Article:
More Reaction To The AM In Every Vehicle Act


    The response continues to pour in for the historic AM For Every Vehicle Act after being introduced in Congress on Wednesday. The bipartisan act would legally require automakers to include AM radio receivers in all makes and models without any extra fees.

    How is the industry responding to the news? Radio Ink reached out to the band’s revenue leaders and more in the fight for AM about the AM For Every Vehicle Act.

    Vital To The Latino Community

    Broadcast lawyer and partner at Fletcher, Heald, & Hildreth Frank Montero said, “AM radio, despite not being the central platform for audio content that it once was decades ago, remains a critical means by which many Hispanic and other ethnic minorities receive news and information in this country. Among the Latino community, AM radio still plays a vital role in the community and limiting the ability to have access to AM radio in automobiles would have an overall negative impact on that population. The AM In Every Vehicle Act clearly aims to address that issue.”
    These comments were echoed by Latino Media Networks spokesperson Sonia V. Diaz. LMN owns several AMs in top ten markets. “More than any other medium, AM radio has played a vital role in the Hispanic community, helping to guide, entertain and provide critical information in a culturally competent and linguistically fluent manner.”
    Diaz continued, “Many of our communities, particularly those in rural areas with poor, or non-existent, cellular and broadband coverage, depend largely on AM radio to keep them informed during public safety emergencies, such as natural disasters and the recovery efforts surrounding them. Eliminating this resource not only disenfranchises millions of people, it stands to critically impact our already fragile public safety infrastructure.”

    Difficult To Duplicate

    Mary Sandberg Boyle is VP/General Manager of WGN-AM, one of the country’s most well-known heritage AM signals. Of the AM For Every Vehicle Act, Boyle commented, “WGN Radio produces difficult-to-duplicate local news and content. The electric cars all have audio streaming capabilities which is one reason why WGN radio has seen continued growth in its streaming numbers. Delivering our content via AM radio or any streaming device is irrelevant to the listener and the advertiser as long as our content remains desirable.

    Trusted Information Lifeline

    A consistent top performer, WECK-AM in Buffalo, NY is a ratings success. President and CEO Buddy Shula said, “As the highest-rated Oldies station in America, the BIG WECK in Buffalo, NY is very hopeful that this bill will move forward to law.”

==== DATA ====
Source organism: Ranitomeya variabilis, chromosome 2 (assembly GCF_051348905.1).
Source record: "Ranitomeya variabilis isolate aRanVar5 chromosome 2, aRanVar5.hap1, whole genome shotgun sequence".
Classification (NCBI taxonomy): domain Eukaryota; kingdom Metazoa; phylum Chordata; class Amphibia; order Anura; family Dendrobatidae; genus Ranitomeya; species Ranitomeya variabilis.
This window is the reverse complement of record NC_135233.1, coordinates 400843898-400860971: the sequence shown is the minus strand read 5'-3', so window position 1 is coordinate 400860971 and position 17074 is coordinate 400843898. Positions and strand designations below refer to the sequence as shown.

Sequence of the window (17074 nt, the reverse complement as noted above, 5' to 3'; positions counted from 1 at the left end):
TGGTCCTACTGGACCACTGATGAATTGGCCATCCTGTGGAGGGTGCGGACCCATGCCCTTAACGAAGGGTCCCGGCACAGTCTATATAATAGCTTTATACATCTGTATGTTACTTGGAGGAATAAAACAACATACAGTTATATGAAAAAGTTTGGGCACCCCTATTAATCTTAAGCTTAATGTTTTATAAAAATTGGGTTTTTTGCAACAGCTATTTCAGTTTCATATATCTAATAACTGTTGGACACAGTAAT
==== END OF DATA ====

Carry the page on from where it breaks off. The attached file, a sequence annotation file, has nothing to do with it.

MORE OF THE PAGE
“The BIG WECK is the beacon of local information for nearly 1 million people in our great city, providing live, local entertainment and information to serve this incredible city. The deletion of AM radio from cars would take away a TRUSTED information lifeline vs the kind of social technology we now have which at best is questionable information on its best day.”


    1. No one has yet to mention that no one HAS to buy a new vehicle. The message about AM in car radios can be sent by purchasing a good USED vehicle with a radio that receives all the broadcast bands. I purchased a good USED truck that has a CD player. I don’t want to mess with memory sticks or pairing bluetooth devices. Forget an electric vehicle, I will never own one. I will never own a hybrid. No spare tire on a hybrid so if you get a flat you are SOL. I will always buy gas powered yard and field equipment since these are user servicable. Same with a gas powered vehicle. The EPA needs to go away and the market place decide with NO taxpayer subsidies to any electric vehicle or appliances.

    2. Happily, there is a handful of big-time AM stations still working hard to be live, local and meaningful. WGN, WECK, WLW, KFI, WABC, a few more. Sadly the number of these stations is dwindling and even the big stations have given up on programming after 10pm. Not to steal from the “network” shows but how many stations have to carry “AM Coast-To-Coast” from 10pm-5am? How about “Red-Eye Radio”? The number of stations carrying these shows is deafening. The replays? Unnecessary. Duplication? Unnecessary. There are over 4000 stations on the AM band. How many are actually mass appeal enough to maintain an audience? How many have given up their AM branding to promote their FM translator? Radio was brilliant when TV was threatening. Now the audio choices are limitless with more to come. The better product will win (as always)-but will it be AM? FM? Streaming? ATSC 3.0? Kudos to the broadcasters working on putting out a great relatable product. If broadcasters don’t really believe in AM radio, how can we expect the listeners to do that?


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